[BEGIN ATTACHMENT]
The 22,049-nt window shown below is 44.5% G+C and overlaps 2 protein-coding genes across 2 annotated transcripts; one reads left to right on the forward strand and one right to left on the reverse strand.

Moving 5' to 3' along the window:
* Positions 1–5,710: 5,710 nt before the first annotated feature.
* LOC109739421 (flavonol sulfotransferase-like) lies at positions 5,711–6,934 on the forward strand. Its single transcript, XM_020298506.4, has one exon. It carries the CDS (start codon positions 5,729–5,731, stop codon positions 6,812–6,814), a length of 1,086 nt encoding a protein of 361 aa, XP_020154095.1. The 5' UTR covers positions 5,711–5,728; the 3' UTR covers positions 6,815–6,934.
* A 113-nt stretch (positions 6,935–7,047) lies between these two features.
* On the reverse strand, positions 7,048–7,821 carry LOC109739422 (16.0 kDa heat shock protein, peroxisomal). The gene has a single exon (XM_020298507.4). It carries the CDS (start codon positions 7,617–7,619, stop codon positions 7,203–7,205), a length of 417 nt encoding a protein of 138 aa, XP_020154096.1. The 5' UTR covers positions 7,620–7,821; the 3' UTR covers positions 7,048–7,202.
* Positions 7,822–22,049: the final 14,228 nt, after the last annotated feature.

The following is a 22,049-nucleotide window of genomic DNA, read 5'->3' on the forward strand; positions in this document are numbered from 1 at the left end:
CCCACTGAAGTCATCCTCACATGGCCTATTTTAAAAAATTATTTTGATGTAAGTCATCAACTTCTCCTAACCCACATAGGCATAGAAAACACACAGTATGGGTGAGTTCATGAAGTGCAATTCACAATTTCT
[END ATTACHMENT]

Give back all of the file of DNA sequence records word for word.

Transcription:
The 22,049-nt window shown below is 44.5% G+C and overlaps 2 protein-coding genes across 2 annotated transcripts; one reads left to right on the forward strand and one right to left on the reverse strand.

Moving 5' to 3' along the window:
* Positions 1–5,710: 5,710 nt before the first annotated feature.
* LOC109739421 (flavonol sulfotransferase-like) lies at positions 5,711–6,934 on the forward strand. Its single transcript, XM_020298506.4, has one exon. It carries the CDS (start codon positions 5,729–5,731, stop codon positions 6,812–6,814), a length of 1,086 nt encoding a protein of 361 aa, XP_020154095.1. The 5' UTR covers positions 5,711–5,728; the 3' UTR covers positions 6,815–6,934.
* A 113-nt stretch (positions 6,935–7,047) lies between these two features.
* On the reverse strand, positions 7,048–7,821 carry LOC109739422 (16.0 kDa heat shock protein, peroxisomal). The gene has a single exon (XM_020298507.4). It carries the CDS (start codon positions 7,617–7,619, stop codon positions 7,203–7,205), a length of 417 nt encoding a protein of 138 aa, XP_020154096.1. The 5' UTR covers positions 7,620–7,821; the 3' UTR covers positions 7,048–7,202.
* Positions 7,822–22,049: the final 14,228 nt, after the last annotated feature.

The following is a 22,049-nucleotide window of genomic DNA, read 5'->3' on the forward strand; positions in this document are numbered from 1 at the left end:
CCCACTGAAGTCATCCTCACATGGCCTATTTTAAAAAATTATTTTGATGTAAGTCATCAACTTCTCCTAACCCACATAGGCATAGAAAACACACAGTATGGGTGAGTTCATGAAGTGCAATTCACAATTTCT